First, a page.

The patient centered medical home (PCMH) model has been considered a hallmark for high quality health care. Although the concept of coordinated care is fundamental to the principle of the PCMH, and although primary care teams are increasingly integrating patient- and family-centered approaches into their practice workflow for diabetes support,1 primary care physicians still need to develop a better understanding of how to coordinate population-based management of diabetes while maintaining a patient–centered approa
- Posted April 26, 2012 by Kevin A. Peterson, MD, MPH
- Posted December 2, 2011 by Kevin A. Peterson, MD, MPHDr. Leahy and Dr. Hirsch provide a great introduction to the very latest info on MODY! Dr. Leahy’s frank discussion of practical diagnostic considerations in patients with hyperglycemia who do not easily fit into the classification of type 1 or type 2 diabetes provides a refreshing look at how we practice today and a peek at how we may practice in the future. Dr.
- Posted August 3, 2011 by Kevin A. Peterson, MD, MPH
It was only 2007 that the American Diabetes Association and the American Heart Association recommended together that almost everyone with diabetes over 40 years old should take aspirin. Clinical performance groups picked up the recommendation, and we soon began to see the emergence of “pay for performance programs” that added aspirin to their measure of optimal diabetes care and reimbursed providers accordingly.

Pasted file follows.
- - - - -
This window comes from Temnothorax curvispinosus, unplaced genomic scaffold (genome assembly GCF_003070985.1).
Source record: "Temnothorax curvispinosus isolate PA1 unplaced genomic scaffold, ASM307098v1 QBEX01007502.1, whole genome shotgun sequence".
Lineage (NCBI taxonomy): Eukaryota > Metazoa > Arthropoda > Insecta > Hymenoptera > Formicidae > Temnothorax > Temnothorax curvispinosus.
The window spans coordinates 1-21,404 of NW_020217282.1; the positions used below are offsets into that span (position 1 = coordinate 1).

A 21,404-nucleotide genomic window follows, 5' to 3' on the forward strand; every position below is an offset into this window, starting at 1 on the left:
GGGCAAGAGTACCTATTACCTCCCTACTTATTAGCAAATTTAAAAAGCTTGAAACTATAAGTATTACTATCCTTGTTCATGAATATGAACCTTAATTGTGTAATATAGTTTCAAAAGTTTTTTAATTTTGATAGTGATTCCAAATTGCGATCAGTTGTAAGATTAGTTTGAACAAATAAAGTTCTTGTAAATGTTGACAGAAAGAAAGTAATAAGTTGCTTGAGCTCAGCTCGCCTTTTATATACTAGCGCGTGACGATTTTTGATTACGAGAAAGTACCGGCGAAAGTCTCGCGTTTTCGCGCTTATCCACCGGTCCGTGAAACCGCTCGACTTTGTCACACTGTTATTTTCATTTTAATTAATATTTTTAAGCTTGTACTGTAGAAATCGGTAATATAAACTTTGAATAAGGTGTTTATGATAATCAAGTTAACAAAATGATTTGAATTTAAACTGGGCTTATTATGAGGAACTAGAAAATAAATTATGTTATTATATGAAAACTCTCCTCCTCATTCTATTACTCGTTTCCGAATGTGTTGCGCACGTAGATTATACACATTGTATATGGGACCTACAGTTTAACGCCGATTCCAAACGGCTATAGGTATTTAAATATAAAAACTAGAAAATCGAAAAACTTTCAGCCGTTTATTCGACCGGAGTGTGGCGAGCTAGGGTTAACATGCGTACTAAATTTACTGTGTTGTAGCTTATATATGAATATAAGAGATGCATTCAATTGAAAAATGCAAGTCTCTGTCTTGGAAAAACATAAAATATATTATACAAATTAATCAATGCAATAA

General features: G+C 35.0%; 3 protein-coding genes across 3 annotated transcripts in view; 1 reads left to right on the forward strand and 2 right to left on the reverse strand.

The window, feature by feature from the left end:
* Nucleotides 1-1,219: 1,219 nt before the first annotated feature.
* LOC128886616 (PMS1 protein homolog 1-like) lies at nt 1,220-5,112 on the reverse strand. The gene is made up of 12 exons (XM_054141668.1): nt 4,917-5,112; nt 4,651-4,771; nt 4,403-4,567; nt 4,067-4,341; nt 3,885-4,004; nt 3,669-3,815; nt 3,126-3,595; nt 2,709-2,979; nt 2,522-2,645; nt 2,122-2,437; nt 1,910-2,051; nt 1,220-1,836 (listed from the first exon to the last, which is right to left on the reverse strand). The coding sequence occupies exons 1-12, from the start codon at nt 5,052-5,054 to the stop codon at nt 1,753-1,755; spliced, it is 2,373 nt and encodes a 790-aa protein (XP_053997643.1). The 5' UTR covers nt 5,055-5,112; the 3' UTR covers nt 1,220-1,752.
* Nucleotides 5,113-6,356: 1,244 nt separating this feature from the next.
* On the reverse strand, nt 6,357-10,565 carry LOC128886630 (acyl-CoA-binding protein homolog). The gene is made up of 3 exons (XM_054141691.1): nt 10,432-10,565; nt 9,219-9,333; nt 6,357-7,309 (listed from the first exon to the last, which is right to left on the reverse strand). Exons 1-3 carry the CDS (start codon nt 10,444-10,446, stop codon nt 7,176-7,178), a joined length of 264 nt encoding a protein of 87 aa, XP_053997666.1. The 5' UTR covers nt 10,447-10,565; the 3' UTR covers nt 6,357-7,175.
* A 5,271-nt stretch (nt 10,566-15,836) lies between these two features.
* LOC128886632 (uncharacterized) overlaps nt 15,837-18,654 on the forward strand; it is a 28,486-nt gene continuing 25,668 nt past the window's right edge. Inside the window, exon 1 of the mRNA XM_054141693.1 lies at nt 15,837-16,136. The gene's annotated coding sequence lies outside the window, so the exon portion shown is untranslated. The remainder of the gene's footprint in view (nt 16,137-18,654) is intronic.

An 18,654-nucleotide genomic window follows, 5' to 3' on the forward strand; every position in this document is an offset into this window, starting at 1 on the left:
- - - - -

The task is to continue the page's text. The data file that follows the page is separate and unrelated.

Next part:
- Posted May 4, 2011 by Kevin A. Peterson, MD, MPHTags:
- Posted August 1, 2010 by Kevin A. Peterson, MD, MPH
Do you recognize this patient? I have seen him in my office, or a person just like him. The Center for Disease Control (CDC, HHS) estimates that 57 million people in the U.S. have pre-diabetes. (1) If you look, you can probably recognize a person like this in every primary care office in the U.S. Unfortunately we still don’t have an evidence-based answer for the best therapeutic course for treatment of pre-diabetes.
- Posted July 29, 2010 by Kevin A. Peterson, MD, MPH
As a family doctor I have seen enough change in prevailing health care recommendations to convince me that good evidence is the essential basis of good medicine. Call me an evidence-based primary care skeptic, and I won’t disagree. But good evidence takes a long time, and people suffering with diabetes shouldn’t have to wait for better therapy. While the prevalence of diabetes grows throughout the world, the treatment methods that we have historically relied upon continue to result in poor control and rates of complications that are far too hi